On Sunday, the Athletes of Color Coalition (AoCC) released a list of demands for diversity reform in the athletic department. These include mandated race education for teams and an athletics-specific bias reporting process. The AoCC began circulating a petition, which invites community members to express support for these demands. The petition had gathered close to 800 signatures as of Thursday night.
The AoCC’s proposals, detailed in a Google document linked in the petition, fall within six categories: training, coaches, recruiting, representation, student support and transparency. The document also includes a timeline laying out when the AoCC expects these changes to be implemented.
The AoCC is demanding that all athletic teams suspend their organized workouts and activities “until they have had frequent conversations on race.” Additionally, the AoCC is requesting that all athletic teams be required to engage in meaningful conversations on race every year, similar to the annual anti-hazing training teams already participate in.
“While these hazing talks are essential and ensure the safety of new members entering teams, it is necessary to also mandate education on race to ensure the safety of the members that are in the racial minority of these teams,” writes the AoCC in its petition.
The AoCC is also asking that coaches, as well as team captains, participate in allyship training, noting that there are only three coaches of color across all athletic teams. To this end, the AoCC is calling for more diversity in coaching staffs and for a representative from the AoCC to sit on the hiring committee.
The AoCC also hopes to improve diversity on teams and is calling on the athletic department to recruit more athletes of color, especially from outside of New England, and to provide more financial support for low-income athletes who wish to visit campus.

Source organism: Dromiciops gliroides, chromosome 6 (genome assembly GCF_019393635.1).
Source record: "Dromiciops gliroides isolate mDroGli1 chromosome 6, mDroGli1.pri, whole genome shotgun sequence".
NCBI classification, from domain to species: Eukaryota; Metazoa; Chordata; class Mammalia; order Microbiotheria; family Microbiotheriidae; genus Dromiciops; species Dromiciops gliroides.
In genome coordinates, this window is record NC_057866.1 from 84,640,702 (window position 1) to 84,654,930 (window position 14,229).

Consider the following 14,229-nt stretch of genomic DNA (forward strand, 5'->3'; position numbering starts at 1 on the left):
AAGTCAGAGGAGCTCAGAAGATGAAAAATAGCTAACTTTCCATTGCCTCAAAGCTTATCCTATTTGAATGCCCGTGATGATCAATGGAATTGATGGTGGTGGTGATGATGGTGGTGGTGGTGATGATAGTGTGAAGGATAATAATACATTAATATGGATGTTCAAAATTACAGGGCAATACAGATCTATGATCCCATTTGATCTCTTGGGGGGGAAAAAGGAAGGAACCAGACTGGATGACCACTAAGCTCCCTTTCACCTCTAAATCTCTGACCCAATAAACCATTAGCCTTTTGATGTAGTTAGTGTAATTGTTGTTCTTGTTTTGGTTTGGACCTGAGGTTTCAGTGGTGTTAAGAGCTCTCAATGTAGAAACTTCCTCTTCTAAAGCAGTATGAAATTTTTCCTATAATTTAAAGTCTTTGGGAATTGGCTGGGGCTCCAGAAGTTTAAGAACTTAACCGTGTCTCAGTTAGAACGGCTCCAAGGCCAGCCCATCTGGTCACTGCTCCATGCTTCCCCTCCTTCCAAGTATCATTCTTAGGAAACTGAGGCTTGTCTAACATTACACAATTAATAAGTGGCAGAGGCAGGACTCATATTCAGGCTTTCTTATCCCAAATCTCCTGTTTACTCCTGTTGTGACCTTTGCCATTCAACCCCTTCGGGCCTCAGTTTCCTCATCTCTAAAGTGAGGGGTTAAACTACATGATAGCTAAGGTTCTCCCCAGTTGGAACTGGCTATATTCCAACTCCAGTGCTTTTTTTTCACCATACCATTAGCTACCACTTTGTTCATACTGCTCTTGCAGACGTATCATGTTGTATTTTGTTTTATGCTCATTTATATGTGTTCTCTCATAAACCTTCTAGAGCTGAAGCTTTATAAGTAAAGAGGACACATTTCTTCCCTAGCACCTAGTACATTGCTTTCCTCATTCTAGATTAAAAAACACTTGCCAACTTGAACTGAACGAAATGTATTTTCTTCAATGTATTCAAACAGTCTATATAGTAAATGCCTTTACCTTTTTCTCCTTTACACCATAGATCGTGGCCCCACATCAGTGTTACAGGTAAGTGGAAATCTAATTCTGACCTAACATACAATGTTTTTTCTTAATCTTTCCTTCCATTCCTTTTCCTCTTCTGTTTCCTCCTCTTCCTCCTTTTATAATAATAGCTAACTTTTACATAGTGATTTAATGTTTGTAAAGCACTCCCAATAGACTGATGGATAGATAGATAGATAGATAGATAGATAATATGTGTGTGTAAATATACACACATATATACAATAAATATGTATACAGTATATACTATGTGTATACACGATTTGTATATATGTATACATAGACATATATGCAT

Additionally, the AoCC is demanding more visibility on campus, through, for example, a representative on Bowdoin Student Government (BSG).
The Coalition is also requesting a specific reporting process within the athletic department for instances of racial bias. They cite results from a recent survey of athletes of color that point to the frequency of these incidents on athletic teams as a reason for this new reporting process.
“Athletes of color often feel unsafe going to the deans with a report of racial bias because they will likely be singled out as the one who reported an incident because of the small number of athletes of color on each team,” writes the AoCC, noting that many athletes do not report these incidents at all.
Finally, the AoCC is pressuring the athletic department to release a yearly report detailing their efforts to improve diversity and inclusion, as well as a full report in four years that will examine overall trends within the department.
“For so long, no changes have been made within the athletic department and we, the Bowdoin Athletes of Color Coalition, are the first ones attempting to make Bowdoin more inclusive,” the document concludes. “AoCC would like to be included in the conversation about change; we will not be shut out. We ask for accountability, transparency and an open line of communication to ensure that change will happen.”